Acupuncture affects experimental dental pain
Acupoint specificity does not seem to be an important factor in reducing dental pain, a recent randomized cross-over trial has shown.
The study included 35 men (mean age, 23.7±4.1 years) who received one of three different interventions: real acupuncture, sham acupuncture, or no acupuncture. Dental pain was electrically induced using a validated pain model, through fabricated dental splints. The primary endpoint was pain intensity, measured using the Borg Category Ratio 10 (Borg CR10) scale.
Real acupuncture resulted in a significantly larger negative change in mean pain rating than the no acupuncture intervention (mean change, –0.67±1.35; p=0.002). On the other hand, Borg CR10 changes were comparable between the real and sham acupuncture conditions (mean change, –0.29±1.13; p=0.156).
Explorative analyses further showed that real acupuncture was significantly better than no acupuncture over all post-treatment time points (p<0.001). No such effect was found when compared to sham acupuncture (p=0.224).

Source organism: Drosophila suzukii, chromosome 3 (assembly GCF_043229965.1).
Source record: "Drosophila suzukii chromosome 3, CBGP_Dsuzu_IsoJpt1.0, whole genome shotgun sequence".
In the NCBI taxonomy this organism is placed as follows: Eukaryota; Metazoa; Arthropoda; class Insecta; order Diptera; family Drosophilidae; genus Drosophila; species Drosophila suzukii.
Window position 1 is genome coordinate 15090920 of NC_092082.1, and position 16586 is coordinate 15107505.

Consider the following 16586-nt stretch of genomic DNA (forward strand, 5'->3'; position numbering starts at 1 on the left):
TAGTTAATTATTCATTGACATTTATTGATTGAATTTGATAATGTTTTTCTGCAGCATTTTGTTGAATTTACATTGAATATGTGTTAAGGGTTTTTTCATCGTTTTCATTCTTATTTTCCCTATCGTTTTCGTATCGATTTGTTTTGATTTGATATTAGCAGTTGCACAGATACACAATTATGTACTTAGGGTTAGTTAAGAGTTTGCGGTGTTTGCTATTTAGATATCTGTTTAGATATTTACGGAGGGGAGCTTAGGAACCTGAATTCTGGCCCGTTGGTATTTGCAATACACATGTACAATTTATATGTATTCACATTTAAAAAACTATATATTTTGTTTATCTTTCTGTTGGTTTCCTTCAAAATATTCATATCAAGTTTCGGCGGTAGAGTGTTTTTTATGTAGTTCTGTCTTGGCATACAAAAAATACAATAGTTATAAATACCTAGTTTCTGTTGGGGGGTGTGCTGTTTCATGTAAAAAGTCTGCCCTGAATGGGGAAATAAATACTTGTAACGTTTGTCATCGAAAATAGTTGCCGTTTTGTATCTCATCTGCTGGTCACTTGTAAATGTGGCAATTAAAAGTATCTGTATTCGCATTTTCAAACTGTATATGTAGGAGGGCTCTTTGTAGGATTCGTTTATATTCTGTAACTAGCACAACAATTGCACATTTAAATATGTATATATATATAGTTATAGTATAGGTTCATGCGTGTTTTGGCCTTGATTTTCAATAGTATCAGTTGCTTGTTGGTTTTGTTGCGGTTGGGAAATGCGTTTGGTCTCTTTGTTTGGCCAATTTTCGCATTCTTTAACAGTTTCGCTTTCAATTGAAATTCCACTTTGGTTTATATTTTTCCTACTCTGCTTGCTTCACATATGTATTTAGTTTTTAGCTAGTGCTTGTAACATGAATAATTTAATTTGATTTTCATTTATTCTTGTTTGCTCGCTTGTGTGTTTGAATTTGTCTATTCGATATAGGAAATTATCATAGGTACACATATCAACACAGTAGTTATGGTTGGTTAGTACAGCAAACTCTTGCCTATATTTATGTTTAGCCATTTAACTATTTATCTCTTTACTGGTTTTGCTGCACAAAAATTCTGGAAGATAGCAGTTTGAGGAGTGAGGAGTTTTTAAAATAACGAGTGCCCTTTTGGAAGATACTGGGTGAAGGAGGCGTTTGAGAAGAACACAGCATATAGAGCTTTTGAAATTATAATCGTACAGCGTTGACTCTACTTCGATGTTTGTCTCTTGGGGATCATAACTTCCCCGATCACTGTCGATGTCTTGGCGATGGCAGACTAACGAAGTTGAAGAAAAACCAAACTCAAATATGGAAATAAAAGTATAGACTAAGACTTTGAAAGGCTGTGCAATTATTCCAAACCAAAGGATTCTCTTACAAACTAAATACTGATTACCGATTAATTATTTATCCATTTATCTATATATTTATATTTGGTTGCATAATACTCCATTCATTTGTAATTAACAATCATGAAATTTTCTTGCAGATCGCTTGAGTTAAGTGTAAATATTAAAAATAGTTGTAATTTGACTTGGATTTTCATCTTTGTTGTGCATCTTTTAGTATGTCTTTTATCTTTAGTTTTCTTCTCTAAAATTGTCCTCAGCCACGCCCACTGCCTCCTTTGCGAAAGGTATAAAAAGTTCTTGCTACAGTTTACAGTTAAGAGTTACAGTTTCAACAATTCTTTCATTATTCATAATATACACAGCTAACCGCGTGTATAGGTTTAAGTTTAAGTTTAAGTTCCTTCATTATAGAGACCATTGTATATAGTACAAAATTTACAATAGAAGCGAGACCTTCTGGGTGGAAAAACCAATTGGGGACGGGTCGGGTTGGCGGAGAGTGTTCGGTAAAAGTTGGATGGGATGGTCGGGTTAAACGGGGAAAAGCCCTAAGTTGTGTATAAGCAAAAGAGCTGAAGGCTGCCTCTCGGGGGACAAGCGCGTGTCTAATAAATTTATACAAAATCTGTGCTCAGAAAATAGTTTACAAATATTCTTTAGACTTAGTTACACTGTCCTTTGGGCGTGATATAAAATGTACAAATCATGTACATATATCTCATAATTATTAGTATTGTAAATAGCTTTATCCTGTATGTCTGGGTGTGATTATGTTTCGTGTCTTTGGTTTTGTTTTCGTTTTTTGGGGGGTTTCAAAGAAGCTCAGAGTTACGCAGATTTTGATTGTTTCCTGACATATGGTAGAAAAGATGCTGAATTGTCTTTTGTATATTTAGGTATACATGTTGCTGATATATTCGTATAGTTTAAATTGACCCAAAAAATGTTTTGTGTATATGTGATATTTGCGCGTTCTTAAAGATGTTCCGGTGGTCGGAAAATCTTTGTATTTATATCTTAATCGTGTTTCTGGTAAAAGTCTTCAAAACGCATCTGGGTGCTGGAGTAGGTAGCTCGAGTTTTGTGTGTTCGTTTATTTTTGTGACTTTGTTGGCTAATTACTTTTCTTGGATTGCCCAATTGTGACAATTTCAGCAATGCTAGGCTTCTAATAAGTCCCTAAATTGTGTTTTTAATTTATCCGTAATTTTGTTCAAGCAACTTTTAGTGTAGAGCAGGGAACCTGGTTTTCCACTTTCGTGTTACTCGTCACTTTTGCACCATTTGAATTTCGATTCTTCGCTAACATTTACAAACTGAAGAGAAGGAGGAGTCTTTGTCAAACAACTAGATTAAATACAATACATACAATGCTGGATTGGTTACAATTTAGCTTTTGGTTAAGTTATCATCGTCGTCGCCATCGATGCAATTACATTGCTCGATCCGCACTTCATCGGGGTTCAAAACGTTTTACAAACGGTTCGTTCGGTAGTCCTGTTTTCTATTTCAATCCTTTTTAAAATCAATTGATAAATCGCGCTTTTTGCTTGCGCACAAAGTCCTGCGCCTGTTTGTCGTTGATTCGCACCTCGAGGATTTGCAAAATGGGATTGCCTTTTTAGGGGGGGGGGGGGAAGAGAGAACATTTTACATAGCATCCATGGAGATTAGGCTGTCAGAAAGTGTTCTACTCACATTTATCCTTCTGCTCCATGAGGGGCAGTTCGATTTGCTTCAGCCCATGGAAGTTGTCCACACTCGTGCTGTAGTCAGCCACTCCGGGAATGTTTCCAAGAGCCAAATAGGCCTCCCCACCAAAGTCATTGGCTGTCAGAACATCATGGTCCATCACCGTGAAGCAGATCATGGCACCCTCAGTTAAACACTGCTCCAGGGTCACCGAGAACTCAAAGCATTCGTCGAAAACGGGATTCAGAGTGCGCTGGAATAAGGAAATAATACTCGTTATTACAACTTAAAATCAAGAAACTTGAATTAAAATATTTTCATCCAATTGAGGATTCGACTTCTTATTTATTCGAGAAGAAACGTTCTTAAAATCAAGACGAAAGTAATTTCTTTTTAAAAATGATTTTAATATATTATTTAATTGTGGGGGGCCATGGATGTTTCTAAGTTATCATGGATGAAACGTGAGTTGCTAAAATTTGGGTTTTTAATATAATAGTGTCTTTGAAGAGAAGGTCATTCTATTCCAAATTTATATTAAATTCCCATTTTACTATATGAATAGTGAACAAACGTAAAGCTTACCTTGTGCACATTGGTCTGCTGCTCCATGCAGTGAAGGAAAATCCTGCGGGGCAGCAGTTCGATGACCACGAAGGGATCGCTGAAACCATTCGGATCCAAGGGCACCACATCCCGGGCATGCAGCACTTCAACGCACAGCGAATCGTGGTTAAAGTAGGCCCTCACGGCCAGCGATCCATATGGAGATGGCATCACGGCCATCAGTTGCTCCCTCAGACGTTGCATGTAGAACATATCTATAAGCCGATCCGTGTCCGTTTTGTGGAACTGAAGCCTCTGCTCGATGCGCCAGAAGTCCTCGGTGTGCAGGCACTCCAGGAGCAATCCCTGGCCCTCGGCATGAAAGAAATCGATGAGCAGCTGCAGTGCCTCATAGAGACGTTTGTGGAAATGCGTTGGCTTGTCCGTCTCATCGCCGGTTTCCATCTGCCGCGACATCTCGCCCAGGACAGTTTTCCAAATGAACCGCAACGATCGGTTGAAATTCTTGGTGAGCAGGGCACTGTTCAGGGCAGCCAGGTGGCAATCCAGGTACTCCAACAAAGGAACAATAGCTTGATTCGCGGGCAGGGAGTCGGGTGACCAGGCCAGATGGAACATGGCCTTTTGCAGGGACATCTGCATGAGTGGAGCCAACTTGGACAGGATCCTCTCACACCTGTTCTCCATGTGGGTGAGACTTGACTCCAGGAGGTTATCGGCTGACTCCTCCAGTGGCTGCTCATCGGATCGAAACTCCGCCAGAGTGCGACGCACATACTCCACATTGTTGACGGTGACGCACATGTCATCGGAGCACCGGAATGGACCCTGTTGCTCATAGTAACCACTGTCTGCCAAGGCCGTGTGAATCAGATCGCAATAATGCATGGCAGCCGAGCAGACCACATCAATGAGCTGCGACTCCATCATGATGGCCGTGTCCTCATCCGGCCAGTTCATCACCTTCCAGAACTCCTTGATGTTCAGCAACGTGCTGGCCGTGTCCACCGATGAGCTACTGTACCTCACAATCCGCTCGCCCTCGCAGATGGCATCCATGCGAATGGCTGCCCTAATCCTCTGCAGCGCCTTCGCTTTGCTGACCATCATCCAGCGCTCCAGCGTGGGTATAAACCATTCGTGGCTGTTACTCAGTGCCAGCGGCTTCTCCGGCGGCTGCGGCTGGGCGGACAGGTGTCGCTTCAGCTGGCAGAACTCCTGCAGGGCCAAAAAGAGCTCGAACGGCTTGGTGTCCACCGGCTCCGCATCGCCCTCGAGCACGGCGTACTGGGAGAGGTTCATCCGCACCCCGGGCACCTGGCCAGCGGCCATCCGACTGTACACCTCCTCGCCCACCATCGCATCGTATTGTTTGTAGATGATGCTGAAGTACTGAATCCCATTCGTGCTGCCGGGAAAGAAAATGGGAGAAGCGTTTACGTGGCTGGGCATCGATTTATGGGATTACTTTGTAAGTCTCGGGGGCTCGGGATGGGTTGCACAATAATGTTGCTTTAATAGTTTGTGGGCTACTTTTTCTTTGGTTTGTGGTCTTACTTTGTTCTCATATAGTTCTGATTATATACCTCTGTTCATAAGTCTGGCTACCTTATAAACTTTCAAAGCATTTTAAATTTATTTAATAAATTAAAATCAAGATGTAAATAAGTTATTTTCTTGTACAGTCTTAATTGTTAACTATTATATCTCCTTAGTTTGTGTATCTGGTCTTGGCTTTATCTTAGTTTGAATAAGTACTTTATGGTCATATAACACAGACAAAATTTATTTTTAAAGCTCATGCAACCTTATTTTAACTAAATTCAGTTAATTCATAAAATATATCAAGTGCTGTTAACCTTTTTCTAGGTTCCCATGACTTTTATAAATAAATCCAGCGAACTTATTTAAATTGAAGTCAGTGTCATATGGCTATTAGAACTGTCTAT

Responses of the autonomic nervous system showed a similar pattern. Skin conductance level (SCL) was significantly more increased in the real vs no acupuncture group (p<0.001), though no such difference was reported in comparison to sham acupuncture (p=0.776). The same pattern was reported for SCL change values.
During the needle insertion phase, heart rate dropped significantly in the acupuncture as opposed to no acupuncture (p<0.001), but not to sham acupuncture (p=0.421). This remained true in the needle manipulation phase. Heart rate variability was also greater in the real vs no acupuncture, but not relative to sham acupuncture.
The present study “provided evidence that experimentally induced dental pain can be influenced by either real acupuncture or manual stimulation of needles at non-acupuncture points,” researchers said.